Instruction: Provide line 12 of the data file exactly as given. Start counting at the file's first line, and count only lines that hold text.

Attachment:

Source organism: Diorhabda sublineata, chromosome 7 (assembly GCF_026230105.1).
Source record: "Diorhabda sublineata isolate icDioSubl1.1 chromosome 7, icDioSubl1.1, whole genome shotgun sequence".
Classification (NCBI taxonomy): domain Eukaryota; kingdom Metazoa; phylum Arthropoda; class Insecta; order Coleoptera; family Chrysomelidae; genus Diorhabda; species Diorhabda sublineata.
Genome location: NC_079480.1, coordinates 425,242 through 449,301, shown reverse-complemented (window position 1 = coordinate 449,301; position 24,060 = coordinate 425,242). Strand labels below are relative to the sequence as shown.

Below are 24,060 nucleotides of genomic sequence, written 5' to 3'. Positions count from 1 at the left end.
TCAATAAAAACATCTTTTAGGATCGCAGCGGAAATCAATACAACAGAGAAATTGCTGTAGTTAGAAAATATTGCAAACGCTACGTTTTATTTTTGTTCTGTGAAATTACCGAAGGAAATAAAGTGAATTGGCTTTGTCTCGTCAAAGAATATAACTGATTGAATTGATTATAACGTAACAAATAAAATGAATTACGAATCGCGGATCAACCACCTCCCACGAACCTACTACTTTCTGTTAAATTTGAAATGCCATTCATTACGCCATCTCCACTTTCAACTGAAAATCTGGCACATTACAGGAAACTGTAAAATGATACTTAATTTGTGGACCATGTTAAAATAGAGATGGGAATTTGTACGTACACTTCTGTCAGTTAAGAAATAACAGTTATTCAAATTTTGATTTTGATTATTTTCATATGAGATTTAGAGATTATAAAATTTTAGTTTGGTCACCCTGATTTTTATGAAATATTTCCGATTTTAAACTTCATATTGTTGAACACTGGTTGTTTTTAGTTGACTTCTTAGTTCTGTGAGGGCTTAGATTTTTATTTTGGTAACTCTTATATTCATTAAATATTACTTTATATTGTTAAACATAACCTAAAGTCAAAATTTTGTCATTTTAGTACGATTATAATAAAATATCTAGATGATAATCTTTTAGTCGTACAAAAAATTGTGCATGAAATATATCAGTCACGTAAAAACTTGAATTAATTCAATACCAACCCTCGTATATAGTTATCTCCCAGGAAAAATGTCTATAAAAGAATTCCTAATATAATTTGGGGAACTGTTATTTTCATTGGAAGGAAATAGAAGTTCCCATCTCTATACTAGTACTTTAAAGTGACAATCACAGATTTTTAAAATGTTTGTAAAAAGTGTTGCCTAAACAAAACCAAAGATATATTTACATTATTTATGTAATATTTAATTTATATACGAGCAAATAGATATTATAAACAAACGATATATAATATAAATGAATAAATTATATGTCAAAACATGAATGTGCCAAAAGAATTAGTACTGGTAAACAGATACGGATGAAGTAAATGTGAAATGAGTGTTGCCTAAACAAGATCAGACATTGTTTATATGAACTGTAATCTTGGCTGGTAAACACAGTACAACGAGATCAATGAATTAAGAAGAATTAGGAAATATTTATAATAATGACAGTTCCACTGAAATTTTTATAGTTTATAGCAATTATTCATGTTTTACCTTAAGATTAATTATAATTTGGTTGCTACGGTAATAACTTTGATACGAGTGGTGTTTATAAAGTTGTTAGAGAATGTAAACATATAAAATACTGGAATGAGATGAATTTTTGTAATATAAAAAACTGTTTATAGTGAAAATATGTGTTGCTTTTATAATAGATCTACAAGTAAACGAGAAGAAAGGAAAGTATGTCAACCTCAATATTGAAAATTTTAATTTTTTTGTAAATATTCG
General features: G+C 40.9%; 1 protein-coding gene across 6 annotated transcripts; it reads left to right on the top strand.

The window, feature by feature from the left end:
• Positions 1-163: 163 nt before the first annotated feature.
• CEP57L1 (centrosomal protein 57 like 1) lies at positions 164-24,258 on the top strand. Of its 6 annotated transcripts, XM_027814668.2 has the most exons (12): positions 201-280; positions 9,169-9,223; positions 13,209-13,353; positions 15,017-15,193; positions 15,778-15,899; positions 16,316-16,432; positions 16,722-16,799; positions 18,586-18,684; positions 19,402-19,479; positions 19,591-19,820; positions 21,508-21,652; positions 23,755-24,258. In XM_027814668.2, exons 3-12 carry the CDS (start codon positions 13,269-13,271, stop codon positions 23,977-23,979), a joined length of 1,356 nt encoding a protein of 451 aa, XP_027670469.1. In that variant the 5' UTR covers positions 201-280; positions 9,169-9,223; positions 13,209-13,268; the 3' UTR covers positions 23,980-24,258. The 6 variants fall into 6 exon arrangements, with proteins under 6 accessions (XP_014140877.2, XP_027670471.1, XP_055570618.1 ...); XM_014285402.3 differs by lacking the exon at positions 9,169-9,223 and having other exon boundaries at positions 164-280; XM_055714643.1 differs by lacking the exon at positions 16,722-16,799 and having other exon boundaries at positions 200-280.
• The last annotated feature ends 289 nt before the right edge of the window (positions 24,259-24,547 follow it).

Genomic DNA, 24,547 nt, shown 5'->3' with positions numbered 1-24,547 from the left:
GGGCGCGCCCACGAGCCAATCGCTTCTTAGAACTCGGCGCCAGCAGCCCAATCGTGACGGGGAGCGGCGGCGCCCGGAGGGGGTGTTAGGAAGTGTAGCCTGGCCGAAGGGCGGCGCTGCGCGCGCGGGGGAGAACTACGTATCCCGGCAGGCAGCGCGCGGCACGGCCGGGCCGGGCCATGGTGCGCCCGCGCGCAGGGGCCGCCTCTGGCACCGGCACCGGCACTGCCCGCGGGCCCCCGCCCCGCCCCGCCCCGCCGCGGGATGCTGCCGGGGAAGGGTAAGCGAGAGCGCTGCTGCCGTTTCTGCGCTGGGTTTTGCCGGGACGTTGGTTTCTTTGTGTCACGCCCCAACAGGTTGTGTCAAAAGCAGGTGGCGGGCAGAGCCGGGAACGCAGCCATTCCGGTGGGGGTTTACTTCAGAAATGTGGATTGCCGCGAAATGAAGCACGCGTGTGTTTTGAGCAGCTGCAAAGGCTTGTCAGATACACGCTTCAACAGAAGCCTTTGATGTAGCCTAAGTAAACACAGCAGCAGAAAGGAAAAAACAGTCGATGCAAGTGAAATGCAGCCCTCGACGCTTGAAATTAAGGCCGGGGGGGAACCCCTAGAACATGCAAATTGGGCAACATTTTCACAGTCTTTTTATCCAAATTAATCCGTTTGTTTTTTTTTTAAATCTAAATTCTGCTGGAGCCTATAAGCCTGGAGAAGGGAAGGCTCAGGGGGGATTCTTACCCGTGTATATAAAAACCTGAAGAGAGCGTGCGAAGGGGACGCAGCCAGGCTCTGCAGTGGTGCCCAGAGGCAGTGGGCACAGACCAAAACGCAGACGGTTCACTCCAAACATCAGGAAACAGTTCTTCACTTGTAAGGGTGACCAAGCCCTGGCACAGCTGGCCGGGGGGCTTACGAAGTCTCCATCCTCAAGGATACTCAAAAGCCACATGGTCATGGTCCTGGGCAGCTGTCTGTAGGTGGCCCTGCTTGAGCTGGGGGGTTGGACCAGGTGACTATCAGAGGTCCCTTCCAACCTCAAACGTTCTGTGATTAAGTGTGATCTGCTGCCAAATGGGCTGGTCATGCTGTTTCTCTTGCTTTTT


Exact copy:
Genomic DNA, 24,547 nt, shown 5'->3' with positions numbered 1-24,547 from the left: